Greenfield’s focus was not so much the en banc ruling as the Atlantic article and how Garrett Epps snuck in sympathizing squibs about how the Muslims are “victimized” and not really protected by the First Amendment – or rather not protected from the First Amendment. Greenfield wrote, quoting Epps from his “Who Pays the Price for the First Amendment?”:
This is a thoroughly predictable outcome. It used to be the standard liberal position. "Used to" being the key words. The Atlantic's Garrett Epps claims that the First Amendment victimizes Muslims.
Bible Believers displays vividly the underlying strength of the American commitment to free speech—and the troubling shadow that commitment inevitably casts.
The troubling shadow being...freedom.
And that is the focus of Greenfield’s piece. Epps writes that the court’s finding was just peachy-keen, however, it doesn’t do much for Muslims, who in fact have a habit of shouting “Allah Akbar!” at the drop of a hat or the flick of a knife or the gunning of an engine to run over Jews or infidels. Greenfield goes on, quoting from the Epps article:
But we pay a price for this freedom, and not everyone pays the price equally. The First Amendment imposes on us all the duty to maintain the peace even when our deepest beliefs are denounced. But that duty is doubly onerous for minorities, because they must endure such abuse more often and longer.
In a country that is 70 percent Christian, Muslims account for less than one percent of the population. Since 9/11, powerful religious and political figures have been openly campaigning to strip this tiny population of the protections of the Constitution.
It's a typical leftist tactic to flip a freedom around into a burden. Look who suffers under freedom of speech. Minorities. To protect them, we might maybe sorta have to get rid of it. Isn't freedom just privilege? What about voting? It rewards the majority. Think of the heavy burden of democracy on the minority? Wouldn't they be better off under an enlightened dictator?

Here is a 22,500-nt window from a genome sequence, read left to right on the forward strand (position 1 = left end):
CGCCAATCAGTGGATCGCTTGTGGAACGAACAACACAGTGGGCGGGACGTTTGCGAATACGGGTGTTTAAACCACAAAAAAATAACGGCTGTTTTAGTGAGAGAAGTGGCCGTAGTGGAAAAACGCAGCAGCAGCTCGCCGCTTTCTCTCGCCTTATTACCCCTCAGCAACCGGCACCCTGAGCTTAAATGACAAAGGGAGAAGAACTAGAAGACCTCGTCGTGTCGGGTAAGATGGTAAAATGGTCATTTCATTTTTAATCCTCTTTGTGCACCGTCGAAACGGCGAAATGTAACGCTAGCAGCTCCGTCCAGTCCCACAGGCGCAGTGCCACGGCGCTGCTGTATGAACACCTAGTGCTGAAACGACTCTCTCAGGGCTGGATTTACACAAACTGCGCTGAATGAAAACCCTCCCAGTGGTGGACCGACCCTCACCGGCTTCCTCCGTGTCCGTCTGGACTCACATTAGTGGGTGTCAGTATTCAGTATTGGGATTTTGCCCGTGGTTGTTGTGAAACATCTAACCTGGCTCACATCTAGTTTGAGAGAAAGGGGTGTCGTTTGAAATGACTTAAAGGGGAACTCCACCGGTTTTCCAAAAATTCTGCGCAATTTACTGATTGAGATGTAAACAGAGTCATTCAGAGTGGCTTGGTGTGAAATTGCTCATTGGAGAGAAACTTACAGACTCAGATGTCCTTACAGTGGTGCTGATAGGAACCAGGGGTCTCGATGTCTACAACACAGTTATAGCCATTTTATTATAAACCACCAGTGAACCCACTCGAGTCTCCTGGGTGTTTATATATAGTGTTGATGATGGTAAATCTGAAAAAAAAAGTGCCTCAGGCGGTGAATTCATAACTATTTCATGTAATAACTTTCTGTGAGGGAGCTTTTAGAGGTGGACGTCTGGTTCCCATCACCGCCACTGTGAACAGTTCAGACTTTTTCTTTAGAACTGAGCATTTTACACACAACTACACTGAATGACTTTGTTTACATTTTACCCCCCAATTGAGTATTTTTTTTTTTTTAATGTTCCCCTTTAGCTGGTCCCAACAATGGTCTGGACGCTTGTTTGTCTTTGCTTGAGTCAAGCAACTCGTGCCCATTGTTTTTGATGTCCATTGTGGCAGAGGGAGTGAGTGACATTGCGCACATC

I read the 6th Circuit Court of Appeals document. While it reached the right conclusion, I suspect that was just happenstance. Correct judicial outcomes today are anymore crapes shoots. The court document is a wonderous depository of abject ignorance treated as received wisdom. For example, in describing Dearborn, Michigan, it notes, under “Facts” and the heading “Dearborn and the Arab International Festival,” that:
Dearborn is also home to one of the largest populations of Arab Americans in the country—second only to New York City. Dearborn’s Arab American population is comprised of both Christian and Muslim families whose national origins include Lebanon, Armenia, Yemen, Iraq, and Palestine, among other nations. (p.5)
Palestine is a nation? That’s news to me, and would be news to Israel. In note no. 5 on page 5, the court document observes that the Christian groups present at the fair are segregated from all the Muslim tables, tents and booths, but makes no comment on its own observation.
In 2012, among these religious groups were an Islamic educational organization, a couple of Arab churches, as well as a few non-Arab Christian ministries. These groups were stationed under one tent, along with other non-religious organizations seeking to share information.